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In 1997 Josephine Isenbergh gave birth to a beautiful daughter with Down Syndrome. Raising a child with a disability brings on a lot of challenges, but the biggest of these was fear. Fear of the unknown, fear of the outside world, and fear of your child’s future. As a parent, figuring out what you want for your child and being their eternal advocate becomes a full-time job. Each transition that a child makes brings an awareness of yet another new challenge.

Within the school system, Josephine saw a deficit in services for individuals with disabilities. Students were placed in self-contained classrooms and weren’t given the opportunity to develop the same high school experiences as their peers. Thinking of her own daughter’s future, she voiced her concerns to a friend over lunch one day with, then, Hillsborough County school board member Candy Olsen. Candy asked a simple question that began it all, “Why don’t you just start your own charter school?”

Immediately Josephine began talking with other parents at the Act Project, a program providing individuals with disabilities drama therapy services. Through the Act Project, Josephine met parents Christine _________, Heather Rodriguez, and one of their therapists, Loretta Gallo-Lopez; future co-founder of the Project Focus Foundation. Discussions began about how to create a school that both provided what was lacking in the traditional school system for students with disabilities, and how to foster their development through drama therapy. After two years of hard work, Josephine and Loretta finally opened Focus Academy for the 2013 and 2014 school year with ____ students.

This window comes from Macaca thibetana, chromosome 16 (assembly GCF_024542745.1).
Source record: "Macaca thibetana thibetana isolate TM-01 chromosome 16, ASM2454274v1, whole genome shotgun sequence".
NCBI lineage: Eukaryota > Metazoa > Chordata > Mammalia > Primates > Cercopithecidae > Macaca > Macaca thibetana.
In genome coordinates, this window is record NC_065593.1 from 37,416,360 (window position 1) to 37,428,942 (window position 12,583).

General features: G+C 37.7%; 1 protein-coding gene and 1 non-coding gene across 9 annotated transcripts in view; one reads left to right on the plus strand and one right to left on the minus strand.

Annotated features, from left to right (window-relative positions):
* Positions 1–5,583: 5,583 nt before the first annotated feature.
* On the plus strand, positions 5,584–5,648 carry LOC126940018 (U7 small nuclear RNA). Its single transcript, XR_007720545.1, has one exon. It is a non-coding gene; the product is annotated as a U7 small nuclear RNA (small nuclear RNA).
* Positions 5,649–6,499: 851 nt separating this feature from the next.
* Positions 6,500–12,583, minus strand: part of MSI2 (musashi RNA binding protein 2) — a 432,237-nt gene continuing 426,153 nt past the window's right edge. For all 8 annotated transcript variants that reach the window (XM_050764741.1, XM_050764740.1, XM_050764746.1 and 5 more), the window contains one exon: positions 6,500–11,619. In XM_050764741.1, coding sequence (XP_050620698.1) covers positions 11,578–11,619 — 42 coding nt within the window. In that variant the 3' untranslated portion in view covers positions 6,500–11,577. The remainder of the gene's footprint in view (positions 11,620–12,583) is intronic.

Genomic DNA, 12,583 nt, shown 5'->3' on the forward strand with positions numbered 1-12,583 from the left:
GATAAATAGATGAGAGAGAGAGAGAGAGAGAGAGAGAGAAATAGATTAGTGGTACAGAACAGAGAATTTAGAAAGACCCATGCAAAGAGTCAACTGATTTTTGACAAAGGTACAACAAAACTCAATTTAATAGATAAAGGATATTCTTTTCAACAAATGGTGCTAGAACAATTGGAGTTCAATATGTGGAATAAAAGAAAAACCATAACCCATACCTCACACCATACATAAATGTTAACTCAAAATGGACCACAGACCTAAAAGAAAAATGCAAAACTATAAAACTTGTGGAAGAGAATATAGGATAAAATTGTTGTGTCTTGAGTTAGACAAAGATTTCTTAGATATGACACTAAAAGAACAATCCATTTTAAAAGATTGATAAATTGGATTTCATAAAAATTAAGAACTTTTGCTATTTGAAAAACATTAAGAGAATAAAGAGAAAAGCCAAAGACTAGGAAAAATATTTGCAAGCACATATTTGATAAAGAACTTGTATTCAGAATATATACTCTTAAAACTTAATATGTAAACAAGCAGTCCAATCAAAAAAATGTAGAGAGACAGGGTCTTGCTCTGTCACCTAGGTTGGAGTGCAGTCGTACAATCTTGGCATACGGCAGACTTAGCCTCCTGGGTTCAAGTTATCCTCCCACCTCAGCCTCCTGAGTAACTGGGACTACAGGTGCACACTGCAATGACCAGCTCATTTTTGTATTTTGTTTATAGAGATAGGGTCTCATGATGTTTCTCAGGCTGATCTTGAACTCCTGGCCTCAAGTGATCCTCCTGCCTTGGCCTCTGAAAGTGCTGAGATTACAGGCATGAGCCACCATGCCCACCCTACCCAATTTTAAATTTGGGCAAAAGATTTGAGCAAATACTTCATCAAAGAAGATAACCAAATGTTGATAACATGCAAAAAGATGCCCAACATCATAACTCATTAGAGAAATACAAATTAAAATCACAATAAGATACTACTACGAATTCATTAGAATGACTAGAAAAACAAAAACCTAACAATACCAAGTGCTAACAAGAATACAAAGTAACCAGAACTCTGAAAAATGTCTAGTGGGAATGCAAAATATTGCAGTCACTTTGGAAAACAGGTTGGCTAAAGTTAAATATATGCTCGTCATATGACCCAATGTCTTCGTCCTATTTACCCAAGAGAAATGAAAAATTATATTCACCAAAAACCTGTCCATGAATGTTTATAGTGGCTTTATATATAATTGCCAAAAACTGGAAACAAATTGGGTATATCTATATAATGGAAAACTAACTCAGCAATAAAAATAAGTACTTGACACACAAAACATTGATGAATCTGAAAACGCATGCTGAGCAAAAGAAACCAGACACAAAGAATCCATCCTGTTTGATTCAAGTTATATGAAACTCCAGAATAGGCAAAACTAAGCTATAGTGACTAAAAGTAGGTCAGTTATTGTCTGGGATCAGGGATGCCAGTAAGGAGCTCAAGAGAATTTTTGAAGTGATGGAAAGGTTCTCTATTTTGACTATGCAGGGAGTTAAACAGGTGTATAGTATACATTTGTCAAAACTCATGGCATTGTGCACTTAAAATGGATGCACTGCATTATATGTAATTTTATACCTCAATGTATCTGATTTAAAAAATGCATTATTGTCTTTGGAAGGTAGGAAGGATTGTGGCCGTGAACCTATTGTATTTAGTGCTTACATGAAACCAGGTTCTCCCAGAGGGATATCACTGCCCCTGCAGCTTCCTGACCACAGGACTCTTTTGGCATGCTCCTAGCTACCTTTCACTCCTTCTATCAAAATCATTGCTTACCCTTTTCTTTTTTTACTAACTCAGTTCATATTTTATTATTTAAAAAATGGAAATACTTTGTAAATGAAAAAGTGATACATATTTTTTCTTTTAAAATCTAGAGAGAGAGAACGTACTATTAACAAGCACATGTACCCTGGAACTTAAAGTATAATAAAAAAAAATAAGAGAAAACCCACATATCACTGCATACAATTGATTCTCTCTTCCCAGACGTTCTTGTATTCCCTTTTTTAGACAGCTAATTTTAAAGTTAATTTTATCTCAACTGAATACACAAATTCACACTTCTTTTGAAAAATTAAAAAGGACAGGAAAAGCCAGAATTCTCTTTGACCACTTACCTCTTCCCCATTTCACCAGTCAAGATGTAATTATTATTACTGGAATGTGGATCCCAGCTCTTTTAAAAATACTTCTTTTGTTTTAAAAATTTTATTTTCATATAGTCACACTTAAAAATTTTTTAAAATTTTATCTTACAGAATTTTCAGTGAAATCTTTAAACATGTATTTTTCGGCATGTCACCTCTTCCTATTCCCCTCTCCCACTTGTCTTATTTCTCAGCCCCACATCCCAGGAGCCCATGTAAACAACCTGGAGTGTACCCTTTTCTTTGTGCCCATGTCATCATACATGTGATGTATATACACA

As Elizabeth approached graduation, it soon became apparent the supports their students would need did not simply end with a high school diploma. So in 2016, the transition program was developed. Here recent high school graduates, up to 22 years old, would receive education on employability skills and receive hands-on experience in real work settings. The goal of this program was to provide students the skills needed in order to obtain gainful employment within their communities.

Growth continued to explode, and in 2021 the Foundation was able to open Focus Forward, an adult day training program in 2021. The program’s purpose is to not only increase the client's independence through life skills and social skills but also to create an environment for the clients to grow with like-minded peers of similar life experience and deepen their current network of supports. 

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